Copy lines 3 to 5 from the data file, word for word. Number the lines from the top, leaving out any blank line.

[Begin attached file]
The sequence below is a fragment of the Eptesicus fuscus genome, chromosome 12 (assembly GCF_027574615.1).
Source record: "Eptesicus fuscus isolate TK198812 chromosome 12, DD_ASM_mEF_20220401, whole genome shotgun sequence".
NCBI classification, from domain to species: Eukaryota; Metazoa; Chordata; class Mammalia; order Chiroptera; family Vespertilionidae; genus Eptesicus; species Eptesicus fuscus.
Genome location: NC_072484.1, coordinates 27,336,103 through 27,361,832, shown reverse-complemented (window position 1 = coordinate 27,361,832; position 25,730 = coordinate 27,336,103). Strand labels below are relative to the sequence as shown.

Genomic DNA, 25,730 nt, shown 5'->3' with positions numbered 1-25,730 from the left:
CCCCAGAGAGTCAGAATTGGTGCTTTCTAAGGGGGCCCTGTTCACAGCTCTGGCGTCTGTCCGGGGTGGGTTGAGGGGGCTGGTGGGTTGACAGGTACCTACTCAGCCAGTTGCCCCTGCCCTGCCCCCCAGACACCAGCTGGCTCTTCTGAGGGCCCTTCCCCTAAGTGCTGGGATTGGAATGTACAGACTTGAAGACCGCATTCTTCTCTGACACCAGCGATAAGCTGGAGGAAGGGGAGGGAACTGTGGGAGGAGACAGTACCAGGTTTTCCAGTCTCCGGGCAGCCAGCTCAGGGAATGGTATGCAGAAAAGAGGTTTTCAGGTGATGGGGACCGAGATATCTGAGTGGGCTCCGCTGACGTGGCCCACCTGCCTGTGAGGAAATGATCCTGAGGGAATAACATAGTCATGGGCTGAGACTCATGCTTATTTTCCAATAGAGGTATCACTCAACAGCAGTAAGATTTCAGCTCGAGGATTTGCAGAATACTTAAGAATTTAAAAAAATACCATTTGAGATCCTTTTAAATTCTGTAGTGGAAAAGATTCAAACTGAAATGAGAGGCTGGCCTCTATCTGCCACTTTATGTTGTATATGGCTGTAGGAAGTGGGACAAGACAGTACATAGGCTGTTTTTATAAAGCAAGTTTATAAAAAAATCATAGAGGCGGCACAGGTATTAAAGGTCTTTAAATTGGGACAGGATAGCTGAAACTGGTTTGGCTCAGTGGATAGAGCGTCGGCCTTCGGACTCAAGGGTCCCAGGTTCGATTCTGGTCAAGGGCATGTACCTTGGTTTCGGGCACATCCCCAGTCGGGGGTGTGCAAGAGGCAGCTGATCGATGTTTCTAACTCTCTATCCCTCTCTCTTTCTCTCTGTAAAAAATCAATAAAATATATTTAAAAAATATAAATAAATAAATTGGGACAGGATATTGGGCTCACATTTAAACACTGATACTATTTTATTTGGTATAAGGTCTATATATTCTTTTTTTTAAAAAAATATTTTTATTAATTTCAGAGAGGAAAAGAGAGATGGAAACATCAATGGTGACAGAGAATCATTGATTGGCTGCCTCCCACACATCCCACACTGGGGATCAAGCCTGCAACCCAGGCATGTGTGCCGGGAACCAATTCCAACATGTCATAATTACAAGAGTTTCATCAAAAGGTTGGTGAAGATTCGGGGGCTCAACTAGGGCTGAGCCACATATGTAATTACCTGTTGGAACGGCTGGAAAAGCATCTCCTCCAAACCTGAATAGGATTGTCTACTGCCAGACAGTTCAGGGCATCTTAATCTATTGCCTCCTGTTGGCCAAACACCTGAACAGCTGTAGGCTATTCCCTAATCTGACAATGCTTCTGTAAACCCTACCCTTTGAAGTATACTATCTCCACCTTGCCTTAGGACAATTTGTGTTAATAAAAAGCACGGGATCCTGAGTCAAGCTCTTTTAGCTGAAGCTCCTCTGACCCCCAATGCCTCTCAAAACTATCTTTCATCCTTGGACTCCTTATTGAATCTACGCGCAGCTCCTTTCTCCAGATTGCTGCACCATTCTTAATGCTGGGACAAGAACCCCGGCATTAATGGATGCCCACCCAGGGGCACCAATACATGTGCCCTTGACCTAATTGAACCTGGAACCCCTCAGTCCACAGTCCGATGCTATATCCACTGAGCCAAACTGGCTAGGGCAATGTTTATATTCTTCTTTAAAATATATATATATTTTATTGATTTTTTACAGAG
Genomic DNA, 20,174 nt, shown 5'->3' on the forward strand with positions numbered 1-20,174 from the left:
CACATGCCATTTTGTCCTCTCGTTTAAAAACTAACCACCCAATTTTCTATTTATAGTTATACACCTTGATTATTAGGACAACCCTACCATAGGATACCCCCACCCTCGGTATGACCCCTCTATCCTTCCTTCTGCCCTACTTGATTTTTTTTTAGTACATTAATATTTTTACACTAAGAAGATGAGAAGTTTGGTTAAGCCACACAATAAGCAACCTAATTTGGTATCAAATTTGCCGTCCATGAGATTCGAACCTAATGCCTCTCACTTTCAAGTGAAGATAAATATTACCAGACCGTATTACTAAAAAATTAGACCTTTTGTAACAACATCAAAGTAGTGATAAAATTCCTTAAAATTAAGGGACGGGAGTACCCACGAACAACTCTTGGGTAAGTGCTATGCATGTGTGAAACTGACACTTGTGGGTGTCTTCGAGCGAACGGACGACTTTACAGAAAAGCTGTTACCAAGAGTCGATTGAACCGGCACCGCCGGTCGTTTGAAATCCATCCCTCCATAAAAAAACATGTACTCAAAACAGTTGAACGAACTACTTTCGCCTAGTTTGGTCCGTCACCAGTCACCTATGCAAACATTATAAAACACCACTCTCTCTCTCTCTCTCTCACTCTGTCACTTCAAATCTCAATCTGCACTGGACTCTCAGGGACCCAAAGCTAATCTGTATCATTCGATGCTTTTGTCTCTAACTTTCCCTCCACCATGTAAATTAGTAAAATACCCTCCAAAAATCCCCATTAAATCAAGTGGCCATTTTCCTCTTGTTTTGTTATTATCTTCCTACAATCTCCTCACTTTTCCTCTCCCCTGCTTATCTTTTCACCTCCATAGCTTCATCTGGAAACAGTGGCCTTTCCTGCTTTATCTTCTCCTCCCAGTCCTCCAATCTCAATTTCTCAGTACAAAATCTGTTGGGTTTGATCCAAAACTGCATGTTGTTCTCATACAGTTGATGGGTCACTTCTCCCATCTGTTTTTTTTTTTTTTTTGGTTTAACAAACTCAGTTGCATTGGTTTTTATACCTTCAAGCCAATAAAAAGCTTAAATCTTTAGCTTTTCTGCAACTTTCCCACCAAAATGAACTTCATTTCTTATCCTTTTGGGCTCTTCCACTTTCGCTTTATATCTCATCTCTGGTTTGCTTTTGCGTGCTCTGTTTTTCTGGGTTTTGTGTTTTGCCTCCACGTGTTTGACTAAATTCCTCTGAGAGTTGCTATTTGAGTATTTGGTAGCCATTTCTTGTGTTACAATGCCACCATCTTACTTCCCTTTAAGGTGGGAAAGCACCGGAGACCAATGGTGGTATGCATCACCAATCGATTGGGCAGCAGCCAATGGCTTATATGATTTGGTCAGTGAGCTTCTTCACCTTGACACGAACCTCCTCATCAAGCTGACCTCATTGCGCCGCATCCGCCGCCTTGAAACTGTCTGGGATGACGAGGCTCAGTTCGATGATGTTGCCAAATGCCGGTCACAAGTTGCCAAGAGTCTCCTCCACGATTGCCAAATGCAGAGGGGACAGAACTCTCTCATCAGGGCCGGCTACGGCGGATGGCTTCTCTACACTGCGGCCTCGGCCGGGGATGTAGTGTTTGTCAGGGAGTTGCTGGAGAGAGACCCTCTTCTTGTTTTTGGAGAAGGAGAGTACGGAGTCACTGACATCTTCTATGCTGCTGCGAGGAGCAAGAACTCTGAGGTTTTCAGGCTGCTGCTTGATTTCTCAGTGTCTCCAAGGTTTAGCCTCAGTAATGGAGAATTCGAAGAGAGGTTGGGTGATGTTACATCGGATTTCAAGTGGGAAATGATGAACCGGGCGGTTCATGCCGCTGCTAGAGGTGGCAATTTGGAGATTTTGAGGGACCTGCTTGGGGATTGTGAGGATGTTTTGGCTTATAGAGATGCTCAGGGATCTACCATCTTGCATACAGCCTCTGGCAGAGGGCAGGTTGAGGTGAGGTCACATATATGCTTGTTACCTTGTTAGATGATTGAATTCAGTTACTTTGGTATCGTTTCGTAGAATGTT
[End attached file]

NCBI classification, from domain to species: Eukaryota; Metazoa; Chordata; class Mammalia; order Chiroptera; family Vespertilionidae; genus Eptesicus; species Eptesicus fuscus.
Genome location: NC_072484.1, coordinates 27,336,103 through 27,361,832, shown reverse-complemented (window position 1 = coordinate 27,361,832; position 25,730 = coordinate 27,336,103). Strand labels below are relative to the sequence as shown.

Genomic DNA, 25,730 nt, shown 5'->3' with positions numbered 1-25,730 from the left: